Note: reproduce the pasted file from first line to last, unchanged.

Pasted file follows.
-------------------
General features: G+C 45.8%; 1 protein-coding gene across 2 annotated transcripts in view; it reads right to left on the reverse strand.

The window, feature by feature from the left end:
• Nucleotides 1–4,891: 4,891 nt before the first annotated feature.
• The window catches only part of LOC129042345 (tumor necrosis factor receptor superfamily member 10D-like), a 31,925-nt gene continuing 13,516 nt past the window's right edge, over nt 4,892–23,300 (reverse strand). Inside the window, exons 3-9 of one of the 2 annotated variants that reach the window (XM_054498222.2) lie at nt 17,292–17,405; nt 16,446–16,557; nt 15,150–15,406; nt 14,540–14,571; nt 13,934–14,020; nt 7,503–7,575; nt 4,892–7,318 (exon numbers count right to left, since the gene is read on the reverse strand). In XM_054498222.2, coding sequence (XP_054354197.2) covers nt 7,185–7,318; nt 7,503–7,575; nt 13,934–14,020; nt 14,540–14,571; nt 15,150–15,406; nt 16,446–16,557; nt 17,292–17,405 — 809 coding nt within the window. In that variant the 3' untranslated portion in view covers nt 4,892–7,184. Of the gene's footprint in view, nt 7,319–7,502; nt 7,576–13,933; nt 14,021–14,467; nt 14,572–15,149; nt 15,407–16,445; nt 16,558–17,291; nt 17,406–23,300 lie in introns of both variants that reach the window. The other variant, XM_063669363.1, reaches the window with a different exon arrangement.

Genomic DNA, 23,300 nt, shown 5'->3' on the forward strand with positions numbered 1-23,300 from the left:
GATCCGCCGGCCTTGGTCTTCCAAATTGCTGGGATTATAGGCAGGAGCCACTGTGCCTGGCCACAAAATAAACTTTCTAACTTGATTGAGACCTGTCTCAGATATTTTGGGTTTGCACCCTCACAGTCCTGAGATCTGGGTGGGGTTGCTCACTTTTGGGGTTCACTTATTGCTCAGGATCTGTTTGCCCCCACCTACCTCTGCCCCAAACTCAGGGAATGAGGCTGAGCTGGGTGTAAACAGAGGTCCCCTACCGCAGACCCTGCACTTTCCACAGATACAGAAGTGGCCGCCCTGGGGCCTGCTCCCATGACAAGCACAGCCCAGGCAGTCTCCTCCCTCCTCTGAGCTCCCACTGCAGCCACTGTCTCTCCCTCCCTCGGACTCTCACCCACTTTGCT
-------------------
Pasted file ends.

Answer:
General features: G+C 45.8%; 1 protein-coding gene across 2 annotated transcripts in view; it reads right to left on the reverse strand.

The window, feature by feature from the left end:
• Nucleotides 1–4,891: 4,891 nt before the first annotated feature.
• The window catches only part of LOC129042345 (tumor necrosis factor receptor superfamily member 10D-like), a 31,925-nt gene continuing 13,516 nt past the window's right edge, over nt 4,892–23,300 (reverse strand). Inside the window, exons 3-9 of one of the 2 annotated variants that reach the window (XM_054498222.2) lie at nt 17,292–17,405; nt 16,446–16,557; nt 15,150–15,406; nt 14,540–14,571; nt 13,934–14,020; nt 7,503–7,575; nt 4,892–7,318 (exon numbers count right to left, since the gene is read on the reverse strand). In XM_054498222.2, coding sequence (XP_054354197.2) covers nt 7,185–7,318; nt 7,503–7,575; nt 13,934–14,020; nt 14,540–14,571; nt 15,150–15,406; nt 16,446–16,557; nt 17,292–17,405 — 809 coding nt within the window. In that variant the 3' untranslated portion in view covers nt 4,892–7,184. Of the gene's footprint in view, nt 7,319–7,502; nt 7,576–13,933; nt 14,021–14,467; nt 14,572–15,149; nt 15,407–16,445; nt 16,558–17,291; nt 17,406–23,300 lie in introns of both variants that reach the window. The other variant, XM_063669363.1, reaches the window with a different exon arrangement.

Genomic DNA, 23,300 nt, shown 5'->3' on the forward strand with positions numbered 1-23,300 from the left:
GATCCGCCGGCCTTGGTCTTCCAAATTGCTGGGATTATAGGCAGGAGCCACTGTGCCTGGCCACAAAATAAACTTTCTAACTTGATTGAGACCTGTCTCAGATATTTTGGGTTTGCACCCTCACAGTCCTGAGATCTGGGTGGGGTTGCTCACTTTTGGGGTTCACTTATTGCTCAGGATCTGTTTGCCCCCACCTACCTCTGCCCCAAACTCAGGGAATGAGGCTGAGCTGGGTGTAAACAGAGGTCCCCTACCGCAGACCCTGCACTTTCCACAGATACAGAAGTGGCCGCCCTGGGGCCTGCTCCCATGACAAGCACAGCCCAGGCAGTCTCCTCCCTCCTCTGAGCTCCCACTGCAGCCACTGTCTCTCCCTCCCTCGGACTCTCACCCACTTTGCT